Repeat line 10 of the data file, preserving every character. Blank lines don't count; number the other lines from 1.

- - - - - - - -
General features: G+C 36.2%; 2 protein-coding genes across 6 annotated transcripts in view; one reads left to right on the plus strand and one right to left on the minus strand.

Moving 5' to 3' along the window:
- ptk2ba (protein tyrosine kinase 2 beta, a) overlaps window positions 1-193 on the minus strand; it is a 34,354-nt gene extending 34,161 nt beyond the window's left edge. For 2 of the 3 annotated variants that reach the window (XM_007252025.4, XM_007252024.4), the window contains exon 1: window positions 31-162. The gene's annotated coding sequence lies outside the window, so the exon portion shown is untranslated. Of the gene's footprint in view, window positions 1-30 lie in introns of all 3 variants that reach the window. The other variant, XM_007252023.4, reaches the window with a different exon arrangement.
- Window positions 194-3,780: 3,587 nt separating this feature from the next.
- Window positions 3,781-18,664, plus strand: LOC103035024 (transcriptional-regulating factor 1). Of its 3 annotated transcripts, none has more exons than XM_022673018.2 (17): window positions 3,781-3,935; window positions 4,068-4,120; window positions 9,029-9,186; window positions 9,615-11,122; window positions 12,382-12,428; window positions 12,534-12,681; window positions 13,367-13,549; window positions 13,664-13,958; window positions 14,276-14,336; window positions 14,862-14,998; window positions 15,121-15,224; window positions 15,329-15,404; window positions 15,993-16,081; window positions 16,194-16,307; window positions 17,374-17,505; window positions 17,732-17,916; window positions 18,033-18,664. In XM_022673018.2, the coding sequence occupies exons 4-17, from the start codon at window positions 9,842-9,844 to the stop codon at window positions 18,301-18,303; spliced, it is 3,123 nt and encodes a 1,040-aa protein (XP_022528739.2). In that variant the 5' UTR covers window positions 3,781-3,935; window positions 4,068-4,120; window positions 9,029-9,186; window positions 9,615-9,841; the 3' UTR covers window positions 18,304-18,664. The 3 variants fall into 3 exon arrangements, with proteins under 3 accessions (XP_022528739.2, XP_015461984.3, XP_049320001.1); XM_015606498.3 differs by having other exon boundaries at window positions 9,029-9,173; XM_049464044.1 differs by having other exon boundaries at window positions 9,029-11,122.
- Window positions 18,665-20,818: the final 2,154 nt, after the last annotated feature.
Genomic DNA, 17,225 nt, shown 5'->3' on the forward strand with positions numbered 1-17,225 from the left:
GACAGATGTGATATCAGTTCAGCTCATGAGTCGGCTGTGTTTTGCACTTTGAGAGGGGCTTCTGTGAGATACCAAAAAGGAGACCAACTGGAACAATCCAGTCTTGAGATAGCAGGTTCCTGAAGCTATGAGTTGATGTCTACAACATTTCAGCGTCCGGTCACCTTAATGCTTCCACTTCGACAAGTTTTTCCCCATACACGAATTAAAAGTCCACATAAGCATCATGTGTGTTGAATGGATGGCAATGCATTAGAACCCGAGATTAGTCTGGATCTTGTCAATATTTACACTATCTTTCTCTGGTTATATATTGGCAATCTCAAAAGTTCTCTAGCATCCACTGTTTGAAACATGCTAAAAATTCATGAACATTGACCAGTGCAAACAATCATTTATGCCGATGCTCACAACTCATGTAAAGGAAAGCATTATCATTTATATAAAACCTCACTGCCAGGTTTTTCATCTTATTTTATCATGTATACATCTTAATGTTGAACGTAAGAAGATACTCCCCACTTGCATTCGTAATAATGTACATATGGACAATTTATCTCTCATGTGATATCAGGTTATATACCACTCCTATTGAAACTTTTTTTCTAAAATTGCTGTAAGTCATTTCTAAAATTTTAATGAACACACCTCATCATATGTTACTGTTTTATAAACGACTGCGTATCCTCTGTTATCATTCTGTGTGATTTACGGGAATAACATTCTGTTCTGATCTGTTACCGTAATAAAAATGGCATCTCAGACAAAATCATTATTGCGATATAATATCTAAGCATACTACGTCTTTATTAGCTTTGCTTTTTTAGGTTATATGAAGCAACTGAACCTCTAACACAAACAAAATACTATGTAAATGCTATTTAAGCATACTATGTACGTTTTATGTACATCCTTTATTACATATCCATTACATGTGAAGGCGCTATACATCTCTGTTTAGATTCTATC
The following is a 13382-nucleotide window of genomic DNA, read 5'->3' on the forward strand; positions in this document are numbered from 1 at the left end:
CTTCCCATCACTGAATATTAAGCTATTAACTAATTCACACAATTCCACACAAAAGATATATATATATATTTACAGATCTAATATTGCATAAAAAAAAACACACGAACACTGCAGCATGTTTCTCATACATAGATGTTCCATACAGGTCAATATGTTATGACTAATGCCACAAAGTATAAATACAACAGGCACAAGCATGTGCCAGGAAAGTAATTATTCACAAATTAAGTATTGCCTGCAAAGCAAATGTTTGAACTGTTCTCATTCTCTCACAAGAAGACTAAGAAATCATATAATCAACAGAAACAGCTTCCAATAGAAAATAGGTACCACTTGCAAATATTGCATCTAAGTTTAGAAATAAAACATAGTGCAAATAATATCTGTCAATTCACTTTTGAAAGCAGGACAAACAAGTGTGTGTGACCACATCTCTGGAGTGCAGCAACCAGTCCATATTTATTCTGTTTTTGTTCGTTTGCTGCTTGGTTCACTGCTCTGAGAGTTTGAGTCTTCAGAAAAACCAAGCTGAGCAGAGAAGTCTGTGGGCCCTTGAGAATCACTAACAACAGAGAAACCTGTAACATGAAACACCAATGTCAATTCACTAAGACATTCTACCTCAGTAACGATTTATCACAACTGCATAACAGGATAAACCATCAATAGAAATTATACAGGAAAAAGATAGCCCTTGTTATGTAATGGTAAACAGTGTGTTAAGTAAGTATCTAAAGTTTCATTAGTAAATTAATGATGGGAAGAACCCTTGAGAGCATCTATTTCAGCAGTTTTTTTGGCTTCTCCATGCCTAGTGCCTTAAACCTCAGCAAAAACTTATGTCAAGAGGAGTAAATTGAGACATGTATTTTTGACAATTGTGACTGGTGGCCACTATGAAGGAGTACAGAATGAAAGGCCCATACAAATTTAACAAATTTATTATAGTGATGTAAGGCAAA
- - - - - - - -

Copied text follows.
CTTCCCATCACTGAATATTAAGCTATTAACTAATTCACACAATTCCACACAAAAGATATATATATATATTTACAGATCTAATATTGCATAAAAAAAAACACACGAACACTGCAGCATGTTTCTCATACATAGATGTTCCATACAGGTCAATATGTTATGACTAATGCCACAAAGTATAAATACAACAGGCACAAGCATGTGCCAGGAAAGTAATTATTCACAAATTAAGTATTGCCTGCAAAGCAAATGTTTGAACTGTTCTCATTCTCTCACAAGAAGACTAAGAAATCATATAATCAACAGAAACAGCTTCCAATAGAAAATAGGTACCACTTGCAAATATTGCATCTAAGTTTAGAAATAAAACATAGTGCAAATAATATCTGTCAATTCACTTTTGAAAGCAGGACAAACAAGTGTGTGTGACCACATCTCTGGAGTGCAGCAACCAGTCCATATTTATTCTGTTTTTGTTCGTTTGCTGCTTGGTTCACTGCTCTGAGAGTTTGAGTCTTCAGAAAAACCAAGCTGAGCAGAGAAGTCTGTGGGCCCTTGAGAATCACTAACAACAGAGAAACCTGTAACATGAAACACCAATGTCAATTCACTAAGACATTCTACCTCAGTAACGATTTATCACAACTGCATAACAGGATAAACCATCAATAGAAATTATACAGGAAAAAGATAGCCCTTGTTATGTAATGGTAAACAGTGTGTTAAGTAAGTATCTAAAGTTTCATTAGTAAATTAATGATGGGAAGAACCCTTGAGAGCATCTATTTCAGCAGTTTTTTTGGCTTCTCCATGCCTAGTGCCTTAAACCTCAGCAAAAACTTATGTCAAGAGGAGTAAATTGAGACATGTATTTTTGACAATTGTGACTGGTGGCCACTATGAAGGAGTACAGAATGAAAGGCCCATACAAATTTAACAAATTTATTATAGTGATGTAAGGCAAA